- First thing I did was notice that I hadn’t followed the DRY (Don’t Repeat Yourself) principle. There was common code all over, and the bitmaps themselves were in both the runtime and the design-time packages. It would have been a real pain to add another TSmiley mood, so I added the bitmaps as resources to the runtime packages, I ensured that the design-time package got all of its needed information from the runtime package, and tried to refactor code patterns that repeated themselves. Hopefully thinks are much more efficient.
- I added a mini-API to TSmiley in the form of some class methods. These allow you to get a bitmap, a name, and a description for a given Mood from TSmiley without need an actual instance. (For instance, that’s how the
- I declared all the strings as resourcestring to help anyone that wants to localize TSmiley
- I updated the Mood property editor. The original property editor was a series of fixed speedbuttons with the bitmaps on them as glyphs. This was utterly inflexible, because you had to add another speedbutton if you added a new mood. Now, the Property Editor is a ListView that dynamically loads up the graphics, names, and descriptions without caring how many there are. This makes it much easier to add a mood as the new mood will automatically be added to the property editor.
- I made DoMoodChange virtual. This means you can more easily override it and add any functionality you might want to a descendent class. It is a good practice to have your events fired in a stand alone, virtual method. That way, you allow descendent components to easily augment the behavior if desired. If you have an event called OnMoodChange, it’s good to have a DoMoodChange method that is virtual and does nothing more than fire the event.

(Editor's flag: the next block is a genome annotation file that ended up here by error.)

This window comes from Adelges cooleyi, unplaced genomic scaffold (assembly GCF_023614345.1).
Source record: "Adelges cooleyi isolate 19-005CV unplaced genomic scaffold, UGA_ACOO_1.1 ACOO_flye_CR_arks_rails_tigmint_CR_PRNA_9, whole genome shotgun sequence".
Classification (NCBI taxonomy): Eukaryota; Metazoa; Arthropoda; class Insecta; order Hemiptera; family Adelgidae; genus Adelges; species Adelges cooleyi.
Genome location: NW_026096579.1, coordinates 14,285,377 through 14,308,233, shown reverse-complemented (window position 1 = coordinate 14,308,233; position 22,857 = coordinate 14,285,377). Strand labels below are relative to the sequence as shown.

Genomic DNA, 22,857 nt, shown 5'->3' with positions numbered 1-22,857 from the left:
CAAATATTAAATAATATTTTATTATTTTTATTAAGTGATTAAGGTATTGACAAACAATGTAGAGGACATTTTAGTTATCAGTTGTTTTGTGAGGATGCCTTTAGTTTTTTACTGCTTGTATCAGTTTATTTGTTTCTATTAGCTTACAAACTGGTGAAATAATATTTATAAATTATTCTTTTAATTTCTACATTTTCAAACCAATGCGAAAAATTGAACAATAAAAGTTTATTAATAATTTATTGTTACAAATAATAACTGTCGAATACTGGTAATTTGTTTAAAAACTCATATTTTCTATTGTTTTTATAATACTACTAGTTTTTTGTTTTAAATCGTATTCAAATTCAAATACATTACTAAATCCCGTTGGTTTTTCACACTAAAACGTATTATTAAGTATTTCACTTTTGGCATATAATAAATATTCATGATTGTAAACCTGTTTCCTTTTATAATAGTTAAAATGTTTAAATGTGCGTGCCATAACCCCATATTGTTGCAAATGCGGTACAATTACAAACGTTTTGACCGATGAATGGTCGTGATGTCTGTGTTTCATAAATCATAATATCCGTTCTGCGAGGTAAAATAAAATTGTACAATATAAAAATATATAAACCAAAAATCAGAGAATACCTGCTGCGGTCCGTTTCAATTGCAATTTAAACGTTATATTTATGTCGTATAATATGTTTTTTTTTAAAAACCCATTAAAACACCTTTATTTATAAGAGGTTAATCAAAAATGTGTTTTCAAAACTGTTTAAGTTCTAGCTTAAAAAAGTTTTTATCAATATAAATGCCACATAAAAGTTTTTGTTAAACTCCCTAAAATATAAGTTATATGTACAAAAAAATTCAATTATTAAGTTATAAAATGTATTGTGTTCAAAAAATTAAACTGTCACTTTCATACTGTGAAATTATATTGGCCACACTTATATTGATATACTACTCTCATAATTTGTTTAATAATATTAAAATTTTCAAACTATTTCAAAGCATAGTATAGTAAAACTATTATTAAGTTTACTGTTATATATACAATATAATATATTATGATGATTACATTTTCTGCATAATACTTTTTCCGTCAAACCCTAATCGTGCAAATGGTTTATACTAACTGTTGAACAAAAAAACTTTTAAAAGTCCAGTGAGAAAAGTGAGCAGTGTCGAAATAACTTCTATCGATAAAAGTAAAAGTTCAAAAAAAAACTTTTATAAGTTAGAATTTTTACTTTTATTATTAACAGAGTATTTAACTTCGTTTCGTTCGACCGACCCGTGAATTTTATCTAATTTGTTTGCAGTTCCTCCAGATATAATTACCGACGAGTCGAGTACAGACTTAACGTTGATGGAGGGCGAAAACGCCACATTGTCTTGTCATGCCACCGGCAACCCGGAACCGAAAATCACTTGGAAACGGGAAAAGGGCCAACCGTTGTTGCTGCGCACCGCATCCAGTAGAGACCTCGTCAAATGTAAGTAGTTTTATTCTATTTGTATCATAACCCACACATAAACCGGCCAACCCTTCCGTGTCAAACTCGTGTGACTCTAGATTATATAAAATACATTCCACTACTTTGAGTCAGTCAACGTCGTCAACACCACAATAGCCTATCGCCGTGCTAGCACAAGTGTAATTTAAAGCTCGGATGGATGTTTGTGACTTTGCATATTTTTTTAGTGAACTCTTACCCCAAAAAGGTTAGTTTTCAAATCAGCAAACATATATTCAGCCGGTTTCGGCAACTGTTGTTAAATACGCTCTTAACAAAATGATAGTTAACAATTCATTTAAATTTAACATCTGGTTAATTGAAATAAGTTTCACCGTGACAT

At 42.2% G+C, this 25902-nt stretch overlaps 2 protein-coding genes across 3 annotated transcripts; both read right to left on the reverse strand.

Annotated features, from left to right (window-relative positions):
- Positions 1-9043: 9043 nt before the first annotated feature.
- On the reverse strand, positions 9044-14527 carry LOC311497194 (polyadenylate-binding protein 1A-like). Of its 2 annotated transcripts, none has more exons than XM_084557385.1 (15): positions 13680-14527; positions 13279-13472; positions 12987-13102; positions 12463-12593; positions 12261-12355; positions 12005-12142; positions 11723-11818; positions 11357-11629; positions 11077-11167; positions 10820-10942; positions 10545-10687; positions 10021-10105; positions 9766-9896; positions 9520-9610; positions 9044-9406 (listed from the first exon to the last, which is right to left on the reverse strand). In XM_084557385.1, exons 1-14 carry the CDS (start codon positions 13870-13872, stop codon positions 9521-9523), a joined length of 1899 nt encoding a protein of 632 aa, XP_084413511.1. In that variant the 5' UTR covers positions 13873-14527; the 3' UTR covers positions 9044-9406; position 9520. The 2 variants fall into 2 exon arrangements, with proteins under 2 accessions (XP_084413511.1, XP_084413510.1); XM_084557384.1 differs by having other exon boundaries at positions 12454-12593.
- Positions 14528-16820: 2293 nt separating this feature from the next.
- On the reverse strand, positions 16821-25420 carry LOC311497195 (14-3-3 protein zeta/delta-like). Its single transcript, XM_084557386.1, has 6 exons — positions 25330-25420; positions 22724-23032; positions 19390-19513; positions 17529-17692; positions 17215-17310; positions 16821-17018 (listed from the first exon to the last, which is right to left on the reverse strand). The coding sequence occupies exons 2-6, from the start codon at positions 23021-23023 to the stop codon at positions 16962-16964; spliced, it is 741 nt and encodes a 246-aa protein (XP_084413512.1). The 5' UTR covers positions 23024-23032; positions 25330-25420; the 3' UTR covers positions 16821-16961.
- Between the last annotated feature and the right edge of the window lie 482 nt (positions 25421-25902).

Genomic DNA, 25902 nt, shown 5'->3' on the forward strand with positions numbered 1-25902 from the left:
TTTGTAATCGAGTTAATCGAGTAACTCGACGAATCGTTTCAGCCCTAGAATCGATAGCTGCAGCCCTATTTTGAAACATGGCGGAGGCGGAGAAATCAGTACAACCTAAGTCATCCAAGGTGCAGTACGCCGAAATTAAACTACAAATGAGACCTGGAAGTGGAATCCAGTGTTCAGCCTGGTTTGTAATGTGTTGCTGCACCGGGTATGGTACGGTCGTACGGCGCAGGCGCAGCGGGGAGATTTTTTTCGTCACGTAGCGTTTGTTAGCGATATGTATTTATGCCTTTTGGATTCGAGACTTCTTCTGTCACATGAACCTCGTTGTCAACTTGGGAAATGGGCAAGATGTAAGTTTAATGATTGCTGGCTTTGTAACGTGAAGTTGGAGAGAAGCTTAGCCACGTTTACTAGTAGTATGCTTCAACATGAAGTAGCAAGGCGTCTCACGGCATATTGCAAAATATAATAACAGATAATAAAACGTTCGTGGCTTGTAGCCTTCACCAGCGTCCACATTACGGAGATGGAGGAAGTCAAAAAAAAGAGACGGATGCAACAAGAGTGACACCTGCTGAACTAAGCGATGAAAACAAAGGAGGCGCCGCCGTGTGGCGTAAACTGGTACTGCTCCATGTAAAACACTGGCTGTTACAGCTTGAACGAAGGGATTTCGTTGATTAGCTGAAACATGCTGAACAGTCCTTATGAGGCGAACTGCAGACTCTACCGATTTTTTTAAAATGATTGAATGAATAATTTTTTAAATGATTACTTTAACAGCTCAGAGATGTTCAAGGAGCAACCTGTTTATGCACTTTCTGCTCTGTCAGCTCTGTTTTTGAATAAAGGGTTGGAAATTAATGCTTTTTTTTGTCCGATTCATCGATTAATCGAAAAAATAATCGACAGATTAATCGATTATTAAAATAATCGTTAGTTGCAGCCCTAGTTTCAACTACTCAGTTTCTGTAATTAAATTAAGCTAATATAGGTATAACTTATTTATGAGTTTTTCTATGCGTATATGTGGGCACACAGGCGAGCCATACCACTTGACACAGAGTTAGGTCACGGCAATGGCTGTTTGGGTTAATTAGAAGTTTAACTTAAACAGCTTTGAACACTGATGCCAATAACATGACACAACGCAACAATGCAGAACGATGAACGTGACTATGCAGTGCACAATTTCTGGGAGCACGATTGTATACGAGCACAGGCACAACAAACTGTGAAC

- I stopped trapping and handling WM_PAINT and simply overrode the Paint method. No need to illustrate how to do that anymore – too old school.
- I published a bunch of events from TControl that didn’t get published by TGraphicControl. Now you can provide handlers for events like OnMouseOver, OnDblClick, etc.
- I added the ClickMood property. The original TSmiley would wink at you if you clicked on it, but I figured that the face that shows up when you click should be configurable, so now you can set what mood you want to appear when a user clicks on TSmiley.
- I added two constant arrays, one for the Mood name and one for the Mood description. TSmiley will automatically update its own hint with the <short hint>|<long hint> pattern when the Mood is set.
- I added a small test/demo application that shows how TSmiley might be used, and to verify functionality. Nothing much – it just creates a TSmiley on the fly and toggles the mood, as well as displaying the hints.
That’s all I can remember right now – there are probably a lot of other subtle changes as well. I tooled around with it for a while until I felt comfortable with the code. I’m not claiming it’s any great chunk of code, but it looks “clean” and well organized to me.
In any event, hopefully this will bring TSmiley into the modern age. So, how do you get it? Well, I’ve put TSmiley up on SourceForge, making it easy for you to get and easy for to enhance, fix, and update. I’m totally open to enhancement ideas, bug reports, etc.
TSmiley is freeware, so have at it. And don’t worry, I can take all the teasing. After all, one really can’t describe how useful TSmiley is.